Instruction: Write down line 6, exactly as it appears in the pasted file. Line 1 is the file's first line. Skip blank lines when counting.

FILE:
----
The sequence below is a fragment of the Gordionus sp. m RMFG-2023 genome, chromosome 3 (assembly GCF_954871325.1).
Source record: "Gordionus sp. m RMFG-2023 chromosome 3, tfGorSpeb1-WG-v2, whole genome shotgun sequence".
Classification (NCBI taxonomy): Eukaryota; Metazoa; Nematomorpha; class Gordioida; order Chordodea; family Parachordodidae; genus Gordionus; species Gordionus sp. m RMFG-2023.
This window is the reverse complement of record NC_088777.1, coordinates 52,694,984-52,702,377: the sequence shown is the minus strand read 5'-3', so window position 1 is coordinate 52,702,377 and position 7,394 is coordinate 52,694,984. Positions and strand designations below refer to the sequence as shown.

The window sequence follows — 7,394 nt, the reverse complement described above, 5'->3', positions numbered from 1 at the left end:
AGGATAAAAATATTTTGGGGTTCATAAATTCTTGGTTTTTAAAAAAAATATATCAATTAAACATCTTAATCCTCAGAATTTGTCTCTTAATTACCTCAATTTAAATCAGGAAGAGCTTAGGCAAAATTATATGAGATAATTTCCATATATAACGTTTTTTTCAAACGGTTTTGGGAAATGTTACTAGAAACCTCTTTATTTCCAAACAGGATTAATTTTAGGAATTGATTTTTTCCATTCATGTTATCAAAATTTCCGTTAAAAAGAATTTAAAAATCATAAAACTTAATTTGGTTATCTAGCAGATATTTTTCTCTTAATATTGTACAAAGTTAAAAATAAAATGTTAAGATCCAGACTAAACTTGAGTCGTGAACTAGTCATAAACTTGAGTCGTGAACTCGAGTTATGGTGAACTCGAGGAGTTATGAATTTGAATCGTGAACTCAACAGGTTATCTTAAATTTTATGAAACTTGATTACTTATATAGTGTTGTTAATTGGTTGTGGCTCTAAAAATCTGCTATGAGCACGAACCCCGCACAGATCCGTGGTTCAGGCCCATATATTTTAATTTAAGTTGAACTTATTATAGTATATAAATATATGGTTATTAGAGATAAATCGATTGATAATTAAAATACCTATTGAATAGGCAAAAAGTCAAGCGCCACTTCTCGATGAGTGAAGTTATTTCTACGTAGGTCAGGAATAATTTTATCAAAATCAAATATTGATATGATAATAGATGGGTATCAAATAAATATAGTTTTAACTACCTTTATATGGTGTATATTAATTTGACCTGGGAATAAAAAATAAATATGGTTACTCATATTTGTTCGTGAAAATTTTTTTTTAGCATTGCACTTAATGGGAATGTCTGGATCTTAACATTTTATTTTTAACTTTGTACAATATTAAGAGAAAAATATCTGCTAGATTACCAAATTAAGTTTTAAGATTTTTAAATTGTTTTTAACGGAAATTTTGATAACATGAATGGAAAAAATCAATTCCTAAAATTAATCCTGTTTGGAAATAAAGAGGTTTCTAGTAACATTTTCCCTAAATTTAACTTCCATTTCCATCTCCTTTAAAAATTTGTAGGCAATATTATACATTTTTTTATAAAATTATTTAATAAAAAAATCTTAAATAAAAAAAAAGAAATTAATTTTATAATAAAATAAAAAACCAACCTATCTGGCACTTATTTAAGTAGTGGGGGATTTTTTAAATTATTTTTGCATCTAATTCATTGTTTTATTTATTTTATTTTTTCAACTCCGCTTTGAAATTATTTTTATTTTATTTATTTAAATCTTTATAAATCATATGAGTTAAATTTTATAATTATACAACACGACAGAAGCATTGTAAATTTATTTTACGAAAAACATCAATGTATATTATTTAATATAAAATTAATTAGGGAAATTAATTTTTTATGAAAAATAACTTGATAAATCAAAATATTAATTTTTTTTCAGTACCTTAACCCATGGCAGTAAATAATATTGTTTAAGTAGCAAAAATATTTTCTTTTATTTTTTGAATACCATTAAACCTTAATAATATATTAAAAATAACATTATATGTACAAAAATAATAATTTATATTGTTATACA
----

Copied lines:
AGGATAAAAATATTTTGGGGTTCATAAATTCTTGGTTTTTAAAAAAAATATATCAATTAAACATCTTAATCCTCAGAATTTGTCTCTTAATTACCTCAATTTAAATCAGGAAGAGCTTAGGCAAAATTATATGAGATAATTTCCATATATAACGTTTTTTTCAAACGGTTTTGGGAAATGTTACTAGAAACCTCTTTATTTCCAAACAGGATTAATTTTAGGAATTGATTTTTTCCATTCATGTTATCAAAATTTCCGTTAAAAAGAATTTAAAAATCATAAAACTTAATTTGGTTATCTAGCAGATATTTTTCTCTTAATATTGTACAAAGTTAAAAATAAAATGTTAAGATCCAGACTAAACTTGAGTCGTGAACTAGTCATAAACTTGAGTCGTGAACTCGAGTTATGGTGAACTCGAGGAGTTATGAATTTGAATCGTGAACTCAACAGGTTATCTTAAATTTTATGAAACTTGATTACTTATATAGTGTTGTTAATTGGTTGTGGCTCTAAAAATCTGCTATGAGCACGAACCCCGCACAGATCCGTGGTTCAGGCCCATATATTTTAATTTAAGTTGAACTTATTATAGTATATAAATATATGGTTATTAGAGATAAATCGATTGATAATTAAAATACCTATTGAATAGGCAAAAAGTCAAGCGCCACTTCTCGATGAGTGAAGTTATTTCTACGTAGGTCAGGAATAATTTTATCAAAATCAAATATTGATATGATAATAGATGGGTATCAAATAAATATAGTTTTAACTACCTTTATATGGTGTATATTAATTTGACCTGGGAATAAAAAATAAATATGGTTACTCATATTTGTTCGTGAAAATTTTTTTTTAGCATTGCACTTAATGGGAATGTCTGGATCTTAACATTTTATTTTTAACTTTGTACAATATTAAGAGAAAAATATCTGCTAGATTACCAAATTAAGTTTTAAGATTTTTAAATTGTTTTTAACGGAAATTTTGATAACATGAATGGAAAAAATCAATTCCTAAAATTAATCCTGTTTGGAAATAAAGAGGTTTCTAGTAACATTTTCCCTAAATTTAACTTCCATTTCCATCTCCTTTAAAAATTTGTAGGCAATATTATACATTTTTTTATAAAATTATTTAATAAAAAAATCTTAAATAAAAAAAAAGAAATTAATTTTATAATAAAATAAAAAACCAACCTATCTGGCACTTATTTAAGTAGTGGGGGATTTTTTAAATTATTTTTGCATCTAATTCATTGTTTTATTTATTTTATTTTTTCAACTCCGCTTTGAAATTATTTTTATTTTATTTATTTAAATCTTTATAAATCATATGAGTTAAATTTTATAATTATACAACACGACAGAAGCATTGTAAATTTATTTTACGAAAAACATCAATGTATATTATTTAATATAAAATTAATTAGGGAAATTAATTTTTTATGAAAAATAACTTGATAAATCAAAATATTAATTTTTTTTCAGTACCTTAACCCATGGCAGTAAATAATATTGTTTAAGTAGCAAAAATATTTTCTTTTATTTTTTGAATACCATTAAACCTTAATAATATATTAAAAATAACATTATATGTACAAAAATAATAATTTATATTGTTATACA